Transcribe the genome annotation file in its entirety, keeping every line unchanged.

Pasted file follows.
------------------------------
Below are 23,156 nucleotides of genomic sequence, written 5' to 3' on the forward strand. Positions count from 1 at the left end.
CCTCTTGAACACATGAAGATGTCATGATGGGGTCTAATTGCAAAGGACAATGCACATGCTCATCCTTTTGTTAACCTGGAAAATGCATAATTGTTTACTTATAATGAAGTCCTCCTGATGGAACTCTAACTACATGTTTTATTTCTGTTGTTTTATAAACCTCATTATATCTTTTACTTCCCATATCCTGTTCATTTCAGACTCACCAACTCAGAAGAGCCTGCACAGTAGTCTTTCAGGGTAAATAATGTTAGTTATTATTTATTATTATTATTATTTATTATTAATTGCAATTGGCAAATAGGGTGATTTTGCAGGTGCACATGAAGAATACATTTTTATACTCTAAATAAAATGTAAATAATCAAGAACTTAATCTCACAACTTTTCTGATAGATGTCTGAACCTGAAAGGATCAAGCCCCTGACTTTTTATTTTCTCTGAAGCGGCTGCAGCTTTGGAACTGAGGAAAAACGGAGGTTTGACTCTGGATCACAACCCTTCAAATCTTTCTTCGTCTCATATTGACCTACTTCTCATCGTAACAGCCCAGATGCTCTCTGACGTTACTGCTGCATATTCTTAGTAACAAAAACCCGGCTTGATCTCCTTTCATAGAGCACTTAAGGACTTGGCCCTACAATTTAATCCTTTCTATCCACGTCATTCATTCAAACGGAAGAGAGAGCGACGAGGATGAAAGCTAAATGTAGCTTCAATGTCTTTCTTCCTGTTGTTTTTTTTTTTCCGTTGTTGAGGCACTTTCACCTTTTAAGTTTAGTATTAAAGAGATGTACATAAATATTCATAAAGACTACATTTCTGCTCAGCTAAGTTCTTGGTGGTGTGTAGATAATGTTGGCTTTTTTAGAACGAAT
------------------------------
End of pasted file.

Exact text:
Below are 23,156 nucleotides of genomic sequence, written 5' to 3' on the forward strand. Positions count from 1 at the left end.
CCTCTTGAACACATGAAGATGTCATGATGGGGTCTAATTGCAAAGGACAATGCACATGCTCATCCTTTTGTTAACCTGGAAAATGCATAATTGTTTACTTATAATGAAGTCCTCCTGATGGAACTCTAACTACATGTTTTATTTCTGTTGTTTTATAAACCTCATTATATCTTTTACTTCCCATATCCTGTTCATTTCAGACTCACCAACTCAGAAGAGCCTGCACAGTAGTCTTTCAGGGTAAATAATGTTAGTTATTATTTATTATTATTATTATTTATTATTAATTGCAATTGGCAAATAGGGTGATTTTGCAGGTGCACATGAAGAATACATTTTTATACTCTAAATAAAATGTAAATAATCAAGAACTTAATCTCACAACTTTTCTGATAGATGTCTGAACCTGAAAGGATCAAGCCCCTGACTTTTTATTTTCTCTGAAGCGGCTGCAGCTTTGGAACTGAGGAAAAACGGAGGTTTGACTCTGGATCACAACCCTTCAAATCTTTCTTCGTCTCATATTGACCTACTTCTCATCGTAACAGCCCAGATGCTCTCTGACGTTACTGCTGCATATTCTTAGTAACAAAAACCCGGCTTGATCTCCTTTCATAGAGCACTTAAGGACTTGGCCCTACAATTTAATCCTTTCTATCCACGTCATTCATTCAAACGGAAGAGAGAGCGACGAGGATGAAAGCTAAATGTAGCTTCAATGTCTTTCTTCCTGTTGTTTTTTTTTTTCCGTTGTTGAGGCACTTTCACCTTTTAAGTTTAGTATTAAAGAGATGTACATAAATATTCATAAAGACTACATTTCTGCTCAGCTAAGTTCTTGGTGGTGTGTAGATAATGTTGGCTTTTTTAGAACGAAT